Counting the number of references in each publication shows that it is not much different from general patterns in scholarly publications. Table 3
below shows the distribution of references within the dataset. The average publication in this dataset cites about 33 references, which is more than the 20 references cited in all of Scopus publications on average [9
]. This raises interesting questions about the ways they access previous literature and the possible benefits OA research can have in this regard.
Although deeper analysis is required, it appears that the quality of these publications on average might not be less than what is expected of scholarly works in general. Although counting citations is without question a debatable measure of quality, in absence of other measures it can give us some method to compare. Excluding one article that received 484 citations, the 79 articles who have received any citations have an average of 4.3 citations per document for a 16-year citation window. The fact that 138 (64%) of the papers were never cited calls for concern, given that other studies have demonstrated much lower rates even with shorter citation windows [10
4. Further Research
Further research into this topic can inform the debate on the (de)institutionalization of research practice, as well as the impact of the OA movement on the traditional gatekeeping function of journals in academia. This is an especially relevant topic nowadays, while we are witnessing a growing movement of amateur researchers (not formally trained as scientists) taking on projects “that professional scientists would not do on their own, whether because of the type of question or the place of study” [11
]. This is one type of what is referred to as citizen science, where non-experts take the lead in defining a problem (usually one that manifests in their daily life—e.g., pollution in a nearby water stream) and do the necessary research to understand it. There is already an ongoing debate on the credibility of the other type of citizen science (where credentialed researchers take the lead and non-experts help only by collecting or classifying the data) [12
]. It would be interesting to see if the ability to publish as an unaffiliated researcher is related to the recognition of this new type of research projects (where citizens take the lead) by the scientific community.
There are, however, a few points that needs to be considered before reaching this deep level of analysis. First, we need to identify the real status of those who publish as “Independent Researchers”. In other words, it is important to know the relative proportions of amateur researchers, researchers in transition, or those who have reasons not to mention their affiliations or have already retired. Knowing these proportions will help us to specify why this trend is rising and might save researchers the effort of further investigations if it turns out that the majority of these “unaffiliated researchers” are based in places that offer them large-scale journal access (e.g., universities or large corporations).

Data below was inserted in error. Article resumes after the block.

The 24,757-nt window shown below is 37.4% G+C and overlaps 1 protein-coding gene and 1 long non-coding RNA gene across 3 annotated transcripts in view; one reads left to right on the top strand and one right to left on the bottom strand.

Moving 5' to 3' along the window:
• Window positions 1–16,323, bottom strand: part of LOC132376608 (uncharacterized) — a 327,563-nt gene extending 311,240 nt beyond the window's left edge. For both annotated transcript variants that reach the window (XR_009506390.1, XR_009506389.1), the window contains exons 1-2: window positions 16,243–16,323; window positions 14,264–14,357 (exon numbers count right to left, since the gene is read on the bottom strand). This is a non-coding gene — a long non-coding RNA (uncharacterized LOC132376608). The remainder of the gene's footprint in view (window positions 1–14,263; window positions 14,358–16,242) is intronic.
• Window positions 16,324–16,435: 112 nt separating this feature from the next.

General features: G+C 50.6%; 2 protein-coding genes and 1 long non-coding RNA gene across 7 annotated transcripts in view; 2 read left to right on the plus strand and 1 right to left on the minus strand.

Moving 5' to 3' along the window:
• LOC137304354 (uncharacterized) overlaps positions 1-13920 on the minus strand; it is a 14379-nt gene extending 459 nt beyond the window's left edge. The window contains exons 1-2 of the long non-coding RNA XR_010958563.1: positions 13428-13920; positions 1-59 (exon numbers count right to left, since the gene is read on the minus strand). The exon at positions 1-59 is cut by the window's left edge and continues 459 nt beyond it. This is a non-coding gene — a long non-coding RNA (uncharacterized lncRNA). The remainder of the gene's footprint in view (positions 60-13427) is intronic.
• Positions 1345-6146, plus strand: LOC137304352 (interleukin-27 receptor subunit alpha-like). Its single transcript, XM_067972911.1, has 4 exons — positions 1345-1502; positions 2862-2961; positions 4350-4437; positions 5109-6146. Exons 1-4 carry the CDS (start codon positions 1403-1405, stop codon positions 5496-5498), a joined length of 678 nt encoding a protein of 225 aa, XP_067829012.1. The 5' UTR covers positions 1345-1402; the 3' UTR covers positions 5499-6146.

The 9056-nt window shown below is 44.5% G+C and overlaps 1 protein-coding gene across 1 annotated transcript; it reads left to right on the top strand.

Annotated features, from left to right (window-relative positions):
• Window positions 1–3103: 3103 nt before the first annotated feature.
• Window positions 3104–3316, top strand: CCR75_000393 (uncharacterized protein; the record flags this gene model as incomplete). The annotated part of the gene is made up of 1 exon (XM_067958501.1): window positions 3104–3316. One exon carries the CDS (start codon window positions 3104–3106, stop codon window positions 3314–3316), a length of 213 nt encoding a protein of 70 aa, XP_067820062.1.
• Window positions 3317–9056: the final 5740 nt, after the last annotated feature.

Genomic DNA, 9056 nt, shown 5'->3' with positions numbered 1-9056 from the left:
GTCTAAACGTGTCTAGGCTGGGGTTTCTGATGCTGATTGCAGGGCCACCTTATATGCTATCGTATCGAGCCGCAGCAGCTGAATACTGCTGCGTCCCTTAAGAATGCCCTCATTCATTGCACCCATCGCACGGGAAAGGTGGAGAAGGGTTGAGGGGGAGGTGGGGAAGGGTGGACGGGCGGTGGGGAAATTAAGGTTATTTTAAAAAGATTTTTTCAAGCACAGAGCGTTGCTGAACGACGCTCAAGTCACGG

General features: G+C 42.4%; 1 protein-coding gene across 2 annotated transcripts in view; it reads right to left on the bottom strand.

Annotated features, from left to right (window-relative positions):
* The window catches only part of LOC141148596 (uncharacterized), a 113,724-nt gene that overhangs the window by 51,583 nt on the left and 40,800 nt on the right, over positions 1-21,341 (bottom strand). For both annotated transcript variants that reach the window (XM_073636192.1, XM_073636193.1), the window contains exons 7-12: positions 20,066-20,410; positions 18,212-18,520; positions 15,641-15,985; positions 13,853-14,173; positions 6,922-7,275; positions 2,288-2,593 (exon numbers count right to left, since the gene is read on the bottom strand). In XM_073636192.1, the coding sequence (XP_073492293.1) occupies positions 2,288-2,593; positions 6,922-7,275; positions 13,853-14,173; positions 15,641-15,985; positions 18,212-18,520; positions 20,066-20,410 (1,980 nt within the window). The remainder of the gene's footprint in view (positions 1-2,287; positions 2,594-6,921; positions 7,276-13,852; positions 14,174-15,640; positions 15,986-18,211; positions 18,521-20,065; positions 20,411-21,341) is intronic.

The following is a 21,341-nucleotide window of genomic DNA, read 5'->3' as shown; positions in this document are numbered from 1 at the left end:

Second, it is important to investigate the topic of unaffiliated researchers along disciplinary lines. Research communities in different fields operate differently and have different modes of interaction with those outside them, whether these were amateur researchers or practitioners of a corresponding profession. This is why the best scenario would be if researchers in each field identified the possible ways “independents” are involved in their research communities (e.g., what background they have and what designation they use if they publish) and then took on the mission of studying this involvement and the potential way of measuring its impact.
Third, more insights into how these unaffiliated researchers get funding for their studies are also needed. This can also be extended to include other potential challenges (e.g., access to previous literature, use of research equipment, manuscript rejection for lack of affiliation, etc.) in addition to their strategies to overcome those challenges. This is especially important to investigate in the context of papers that belong to physical and life sciences (about half of the studies in the dataset).
Fourth, analyzing the sources which these independent researchers cite in their publications can provide pertinent insights into their relationship with OA. This relationship (along with other issues raised above) can also be investigated through an online survey of these researchers using the correspondence emails they provide on publication. There are also other sources to gather information on these researchers, such as the British Library (which reported that 16% of the documents handled by its document supply service in 2010 were requested by unaffiliated individuals [13
]). Another source is the databases of pay-per-view or article rental services. For example, in their 2016 report, DeepDyve stated that over 93% of their users used a corporate or consumer email address (as opposed to those with academic or government affiliations) [14
]. More research using these sources will sure be a path worth taking.